“I feel like the album captures the seed of something on its way to becoming more honest and beautiful, and I think there’s a certain “magic” to that that makes it special to me.” –John Raymond
Nearly a year ago, Twin Cities native and New York-based trumpeter John Raymond was on tour with his Real Feels trio in celebration of their eponymous debut studio album. The music and the partnership (with guitarist Gilad Hekselman and drummer Colin Stranahan) was a success, and now the trio is touring in support of their new effort, Live Volume 1 (Shifting Paradigms Records), reflecting tracks recorded in the past year at Blu in Akron, OH and Blue Whale in LA.
Few young musicians truly find success when they spread their wings in the Big Apple. That John Raymond found plenty of work as a sideman and leader within a few years of his graduation from the University of Wisconsin-Eau Claire is in part testimony to his artistic talent, in part to his tenacity in marketing his music. Both have served him well on the New York scene: In addition to completing his master’s degree under Jon Faddis at SUNY-Purchase, Raymond has gigged regularly with his own ensembles throughout the Manhattan club circuit and on national tours; participated in the renowned Festival of New Trumpet; received the 2015 Herb Alpert Young Composer Award; released his debut album Strength and Song, and released a well-received quartet recording on Fresh Sound/New Talent, featuring the great drummer, Billy Hart (Foreign Territory, 2015). Fortunately for Twin Cities’ audiences, John returns “home” often, and on one of those visits in fall 2014, he performed at Studio Z with what he then called his Roots Trio with Hekselman and Stranahan. Shortly thereafter, the trio went into Terrarium Studios in Minneapolis to lay down the tracks that became Real Feels, released last February on Shifting Paradigm Records.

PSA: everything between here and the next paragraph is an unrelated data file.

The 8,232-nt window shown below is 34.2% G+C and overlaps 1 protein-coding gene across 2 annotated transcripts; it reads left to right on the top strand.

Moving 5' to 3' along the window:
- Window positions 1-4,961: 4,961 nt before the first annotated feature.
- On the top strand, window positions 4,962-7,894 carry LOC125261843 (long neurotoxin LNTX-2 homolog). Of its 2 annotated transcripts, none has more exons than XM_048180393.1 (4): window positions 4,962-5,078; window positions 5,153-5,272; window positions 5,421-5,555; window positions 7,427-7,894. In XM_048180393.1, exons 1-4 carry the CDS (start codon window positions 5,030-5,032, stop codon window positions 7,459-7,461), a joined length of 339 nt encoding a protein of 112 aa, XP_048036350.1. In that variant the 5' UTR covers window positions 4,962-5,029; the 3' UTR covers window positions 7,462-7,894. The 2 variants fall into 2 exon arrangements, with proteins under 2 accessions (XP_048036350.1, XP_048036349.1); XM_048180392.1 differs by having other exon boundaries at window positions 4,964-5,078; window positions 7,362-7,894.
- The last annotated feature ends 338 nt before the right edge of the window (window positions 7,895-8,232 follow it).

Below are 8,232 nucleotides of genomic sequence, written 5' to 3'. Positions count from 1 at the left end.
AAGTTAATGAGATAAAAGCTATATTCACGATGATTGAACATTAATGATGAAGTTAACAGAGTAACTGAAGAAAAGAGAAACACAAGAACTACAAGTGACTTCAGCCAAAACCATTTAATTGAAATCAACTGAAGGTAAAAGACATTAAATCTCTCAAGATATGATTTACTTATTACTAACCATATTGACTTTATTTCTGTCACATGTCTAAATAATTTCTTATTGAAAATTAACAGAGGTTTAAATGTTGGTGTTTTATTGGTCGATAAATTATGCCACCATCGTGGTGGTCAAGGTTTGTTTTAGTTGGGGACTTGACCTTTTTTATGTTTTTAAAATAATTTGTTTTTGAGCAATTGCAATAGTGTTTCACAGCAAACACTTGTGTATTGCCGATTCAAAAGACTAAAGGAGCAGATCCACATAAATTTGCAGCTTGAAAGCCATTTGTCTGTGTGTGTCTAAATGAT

An Israeli native, guitarist Gilad Hekselman has developed a stellar reputation over his first decade in New York, winning the 2005 Gibson Montreux International Guitar Competition, releasing four recordings as leader, and sharing the stage with such notables as Chris Potter, Mark Turner, John Scofield, Anat Cohen, Ari Hoenig, Esperanza Spalding, Gretchen Parlato, Jeff ‘Tain’ Watts and more. Denver native Colin Stranahan was selected as a Brubeck Fellow after high school graduation and as a participant in Betty Carter’s Jazz Ahead program, and in 2012 placed third in the Thelonious Monk International Drum Competition. Notes Raymond, “Colin was someone that I played a handful of sessions with before doing some gigs together. He’s got such a natural feeling for the music – amazing instincts and he’s always really in-the-moment. He brings a sense of unpredictability to this band – in the best kind of way.”
For John, Real Feels is a unique project on several levels. For the first time, John relies solely on the flugelhorn. “I’ve transitioned to only playing flugelhorn with the trio,” he told Bebopified’s Pamela Espeland. “I think it sounds great with guitar. That comes out of the Art Farmer/Jim Hall influence. Farmer is one of the only people who’s known for playing mainly flugelhorn. I got a new flugelhorn, and there’s something about it and just playing flugel in general that has brought out a voice in me that I didn’t have playing trumpet.”
The trio instrumentation is unusual –just flugelhorn, guitar and drums, somewhat akin to the Paul Motian/Joe Lovano/Bill Frisell Trio. “The bass-less vibe is very unique,” says Raymond. “Gilad is one of the only people I know that functions so effortlessly in a situation like this. In a sense I’ve given him all control of the harmony, comping, and different textures, and I feel that he really thrives in this setting.”